The SSO's Hot Streak

Schwarz and his orchestra have been on an end-of-season tear.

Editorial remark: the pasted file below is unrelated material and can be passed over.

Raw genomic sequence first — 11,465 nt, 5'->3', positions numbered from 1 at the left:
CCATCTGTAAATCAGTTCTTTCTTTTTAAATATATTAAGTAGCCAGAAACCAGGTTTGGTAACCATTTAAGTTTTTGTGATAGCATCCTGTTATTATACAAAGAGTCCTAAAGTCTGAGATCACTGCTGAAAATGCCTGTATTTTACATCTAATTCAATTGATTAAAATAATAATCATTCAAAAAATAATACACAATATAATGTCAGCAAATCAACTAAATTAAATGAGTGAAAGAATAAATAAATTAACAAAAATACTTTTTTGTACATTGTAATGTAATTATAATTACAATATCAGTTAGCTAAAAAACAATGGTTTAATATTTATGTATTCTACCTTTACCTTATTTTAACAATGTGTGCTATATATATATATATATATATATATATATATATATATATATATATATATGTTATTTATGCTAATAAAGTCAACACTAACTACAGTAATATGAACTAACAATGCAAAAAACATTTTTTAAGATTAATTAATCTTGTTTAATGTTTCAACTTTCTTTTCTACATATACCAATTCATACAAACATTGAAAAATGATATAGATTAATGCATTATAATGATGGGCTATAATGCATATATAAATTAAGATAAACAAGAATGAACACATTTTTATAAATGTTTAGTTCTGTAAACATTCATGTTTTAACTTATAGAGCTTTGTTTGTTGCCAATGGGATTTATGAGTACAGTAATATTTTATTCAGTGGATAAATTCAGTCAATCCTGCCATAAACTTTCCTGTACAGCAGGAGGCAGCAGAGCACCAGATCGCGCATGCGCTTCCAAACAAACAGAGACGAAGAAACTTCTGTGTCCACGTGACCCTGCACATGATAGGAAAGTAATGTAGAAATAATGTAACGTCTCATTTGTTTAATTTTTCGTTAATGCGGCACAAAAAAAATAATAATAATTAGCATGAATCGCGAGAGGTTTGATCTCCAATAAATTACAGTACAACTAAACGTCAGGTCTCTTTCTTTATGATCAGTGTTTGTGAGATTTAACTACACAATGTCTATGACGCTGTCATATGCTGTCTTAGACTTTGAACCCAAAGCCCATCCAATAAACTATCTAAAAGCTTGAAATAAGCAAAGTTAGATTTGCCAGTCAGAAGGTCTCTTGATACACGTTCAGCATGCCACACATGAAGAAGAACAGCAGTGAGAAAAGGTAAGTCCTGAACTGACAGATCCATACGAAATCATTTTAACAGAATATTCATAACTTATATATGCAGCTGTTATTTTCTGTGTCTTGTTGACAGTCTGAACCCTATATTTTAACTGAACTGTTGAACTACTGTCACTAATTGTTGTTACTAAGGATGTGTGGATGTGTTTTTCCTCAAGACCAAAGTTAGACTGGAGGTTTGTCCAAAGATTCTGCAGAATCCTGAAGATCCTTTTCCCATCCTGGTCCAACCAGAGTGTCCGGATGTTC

In his new-music choices, Gerard Schwarz has always seemed torn between favoring a few composers—making them familiar, thus less scary, to Seattle Symphony audiences—and casting his net wider for variety. But this past month, the last of the 2008–09 season, he found an ideal balance, presenting a model of what the SSO's contemporary-music programming should be.First, Schwarz chose to premiere the Cello Concerto by David Stock. The piece had been slated for a 2005 premiere by the Pittsburgh Symphony, but was canceled and never rescheduled until the SSO picked it up and performed it May 28–31, with James dePreist conducting. Pittsburgh's loss—it's a fantastic piece.From the somber throb of the opening straight through, the concerto is relentlessly dark and glowering, even in the fast passages, with '50s film-noir touches that make it sound almost like a lost soundtrack by Bernard Herrmann or Leonard Rosenman. Stock was lucky, too, to have popular cellist Joshua Roman on hand, who can not only play anything but sell anything; the long cadenza, with his agile left hand scampering spider-like up and down the instrument, was electrifying. With all the talk in recent decades about the need for composers to write with an audience in mind, not many have figured out that you do that by giving an audience something to listen to, not something that ambles passively past the ears without leaving a trace. It's like getting a stuck car out of the snow: Put a little sand under the wheels and you'll gain traction; put a little grit in your music and it'll stick in our heads.Aaron Jay Kernis' Third Symphony, which Schwarz commissioned and conducted on June 25–26, sets verse by 11th-century religious poet Solomon ibn Gabirol for orchestra, chorus, and three soloists. The work's forefathers, in terms of harmony and orchestration, are Samuel Barber, Ned Rorem, and, a generation earlier, Howard Hanson. Most compelling are its vocal/instrumental interplay—Kernis can adroitly fashion an ever-shifting accompaniment, always something going on, that doesn't swamp the voices—and its skillfully built choral climaxes. From one such climax (very John Adams in its insistent, perpetual-motion string writing and metal percussion glinting and striking sparks), the soprano, Hyunah Yu, emerges with the line "The skies, which make me think of your Name," surrounded and supported by an organlike halo of sound—the symphony's loveliest moment.Kernis gives extra urgency to Gabirol's call for divine mercy, in the "Supplication" movement, by setting it for both tenor and baritone (Paul Karaitis and Robert Gardner)—not singing together, but echoing and interweaving with each other. Even cleverer is Kernis' solution to the problem of ending the piece—how to make its exaltation sound fresh compared to the countless previous choral/orchestral pieces that end exaltedly: glissandos for the baritone, sliding from one note up to the next, which bring the closing bars a startling lift.Charismatic soloists help modern works go down smoothly, and the SSO brought violinists Leila Josefowicz and Midori for concertos by Thomas Adès (on June 11–14) and Alfred Schnittke (the following weekend), two fascinating composers outside Schwarz's usual circle of favorites.Brit prodigy Adès, at 38, has been widely active for nearly 20 years already, acclaimed for his striking musical imagination and mastery of instrumental color. His 2005 Concentric Paths, played by Josefowicz with fierce commitment, moves from shimmering broken-chord passagework—sort of a funhouse-mirror take on Vivaldi—clad in chiming, almost synth-sounding colors, to convulsive, shuddering full-orchestra chords (in a movement based extremely loosely on Bach).Schnittke's concerto, his orchestration for strings and harpsichord of a 1963 violin sonata, came at a time when Soviet composers were pushing against socialist-realist strictures, battling not just to give Western avant-gardisms a try, but to do anything they damn well wanted. Schnittke created an icily beautiful, translucent piece, combining with a delicate, precise hand harsh special effects (harpsichord note-clusters, bass string-slapping) and luminous harmoniousness of a kind hardcore '60s modernists would never countenance.In standard repertory, June heard the SSO, at times, sound as good as it ever has. Conductor David Robertson paired the Adès with Stravinsky's ballet The Firebird, taking tempos on the dreamy side of moderate, but always beautifully paced and never logy—an interesting alternative to Schwarz's brasher way with this popular score. For those who missed that brashness, Schwarz led Prokofiev's Fifth Symphony the following weekend; in the Scherzo, especially, the orchestra was on fire, giving an exhilarating, headlong performance that could be Exhibit A in defending Schwarz against charges of podium micromanagement. To close the season last weekend, Schwarz chose Gustav Holst's The Planets, a piece I like to listen to every, oh, seven years or so to see if I still can't stand it. I still can't. But it is a piece the SSO can wow a crowd with, the brasses' oomph compensating for a little tremulous tentativeness from the women of the SSO chorus.gborchert@seattleweekly.com

 
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